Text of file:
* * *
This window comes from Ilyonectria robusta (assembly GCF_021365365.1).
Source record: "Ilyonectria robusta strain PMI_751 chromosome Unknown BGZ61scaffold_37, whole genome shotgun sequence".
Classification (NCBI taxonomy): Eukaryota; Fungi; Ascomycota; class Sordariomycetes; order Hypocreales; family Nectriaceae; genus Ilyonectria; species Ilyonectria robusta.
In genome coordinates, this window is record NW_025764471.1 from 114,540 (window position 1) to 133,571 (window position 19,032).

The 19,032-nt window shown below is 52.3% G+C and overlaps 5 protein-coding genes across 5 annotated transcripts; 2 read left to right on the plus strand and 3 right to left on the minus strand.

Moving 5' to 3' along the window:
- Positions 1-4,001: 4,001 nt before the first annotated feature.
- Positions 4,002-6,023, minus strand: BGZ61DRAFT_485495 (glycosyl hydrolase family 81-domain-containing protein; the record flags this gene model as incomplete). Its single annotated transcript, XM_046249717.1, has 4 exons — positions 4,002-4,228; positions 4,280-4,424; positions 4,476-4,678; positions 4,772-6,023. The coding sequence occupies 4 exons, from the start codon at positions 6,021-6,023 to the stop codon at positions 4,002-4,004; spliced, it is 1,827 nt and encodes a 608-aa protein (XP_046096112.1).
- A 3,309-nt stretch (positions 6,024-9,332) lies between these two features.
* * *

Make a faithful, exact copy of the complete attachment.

This window comes from Ilyonectria robusta (assembly GCF_021365365.1).
Source record: "Ilyonectria robusta strain PMI_751 chromosome Unknown BGZ61scaffold_37, whole genome shotgun sequence".
Classification (NCBI taxonomy): Eukaryota; Fungi; Ascomycota; class Sordariomycetes; order Hypocreales; family Nectriaceae; genus Ilyonectria; species Ilyonectria robusta.
In genome coordinates, this window is record NW_025764471.1 from 114,540 (window position 1) to 133,571 (window position 19,032).

The 19,032-nt window shown below is 52.3% G+C and overlaps 5 protein-coding genes across 5 annotated transcripts; 2 read left to right on the plus strand and 3 right to left on the minus strand.

Moving 5' to 3' along the window:
- Positions 1-4,001: 4,001 nt before the first annotated feature.
- Positions 4,002-6,023, minus strand: BGZ61DRAFT_485495 (glycosyl hydrolase family 81-domain-containing protein; the record flags this gene model as incomplete). Its single annotated transcript, XM_046249717.1, has 4 exons — positions 4,002-4,228; positions 4,280-4,424; positions 4,476-4,678; positions 4,772-6,023. The coding sequence occupies 4 exons, from the start codon at positions 6,021-6,023 to the stop codon at positions 4,002-4,004; spliced, it is 1,827 nt and encodes a 608-aa protein (XP_046096112.1).
- A 3,309-nt stretch (positions 6,024-9,332) lies between these two features.